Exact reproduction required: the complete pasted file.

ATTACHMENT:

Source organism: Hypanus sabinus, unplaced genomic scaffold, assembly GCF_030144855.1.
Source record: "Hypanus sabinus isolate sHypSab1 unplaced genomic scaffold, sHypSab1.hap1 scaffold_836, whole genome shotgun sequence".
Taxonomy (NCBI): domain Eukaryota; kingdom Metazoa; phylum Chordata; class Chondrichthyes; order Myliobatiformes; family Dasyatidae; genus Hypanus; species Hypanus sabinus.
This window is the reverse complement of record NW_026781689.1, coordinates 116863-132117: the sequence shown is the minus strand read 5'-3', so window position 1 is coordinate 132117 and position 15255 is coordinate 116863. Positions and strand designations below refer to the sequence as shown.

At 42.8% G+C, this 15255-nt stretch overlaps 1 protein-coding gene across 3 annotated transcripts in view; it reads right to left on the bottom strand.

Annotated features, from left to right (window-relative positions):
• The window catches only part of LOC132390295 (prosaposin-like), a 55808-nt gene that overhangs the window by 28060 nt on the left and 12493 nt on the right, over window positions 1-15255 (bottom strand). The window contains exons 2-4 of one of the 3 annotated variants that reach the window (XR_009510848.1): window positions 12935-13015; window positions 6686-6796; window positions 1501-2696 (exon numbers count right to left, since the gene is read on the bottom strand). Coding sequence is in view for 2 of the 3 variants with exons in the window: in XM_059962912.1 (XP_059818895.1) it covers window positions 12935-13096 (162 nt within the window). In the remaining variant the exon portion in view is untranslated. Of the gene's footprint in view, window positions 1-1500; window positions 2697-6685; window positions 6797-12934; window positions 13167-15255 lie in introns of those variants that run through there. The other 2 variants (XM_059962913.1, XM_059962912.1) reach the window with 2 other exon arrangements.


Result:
Source organism: Hypanus sabinus, unplaced genomic scaffold, assembly GCF_030144855.1.
Source record: "Hypanus sabinus isolate sHypSab1 unplaced genomic scaffold, sHypSab1.hap1 scaffold_836, whole genome shotgun sequence".
Taxonomy (NCBI): domain Eukaryota; kingdom Metazoa; phylum Chordata; class Chondrichthyes; order Myliobatiformes; family Dasyatidae; genus Hypanus; species Hypanus sabinus.
This window is the reverse complement of record NW_026781689.1, coordinates 116863-132117: the sequence shown is the minus strand read 5'-3', so window position 1 is coordinate 132117 and position 15255 is coordinate 116863. Positions and strand designations below refer to the sequence as shown.

At 42.8% G+C, this 15255-nt stretch overlaps 1 protein-coding gene across 3 annotated transcripts in view; it reads right to left on the bottom strand.

Annotated features, from left to right (window-relative positions):
• The window catches only part of LOC132390295 (prosaposin-like), a 55808-nt gene that overhangs the window by 28060 nt on the left and 12493 nt on the right, over window positions 1-15255 (bottom strand). The window contains exons 2-4 of one of the 3 annotated variants that reach the window (XR_009510848.1): window positions 12935-13015; window positions 6686-6796; window positions 1501-2696 (exon numbers count right to left, since the gene is read on the bottom strand). Coding sequence is in view for 2 of the 3 variants with exons in the window: in XM_059962912.1 (XP_059818895.1) it covers window positions 12935-13096 (162 nt within the window). In the remaining variant the exon portion in view is untranslated. Of the gene's footprint in view, window positions 1-1500; window positions 2697-6685; window positions 6797-12934; window positions 13167-15255 lie in introns of those variants that run through there. The other 2 variants (XM_059962913.1, XM_059962912.1) reach the window with 2 other exon arrangements.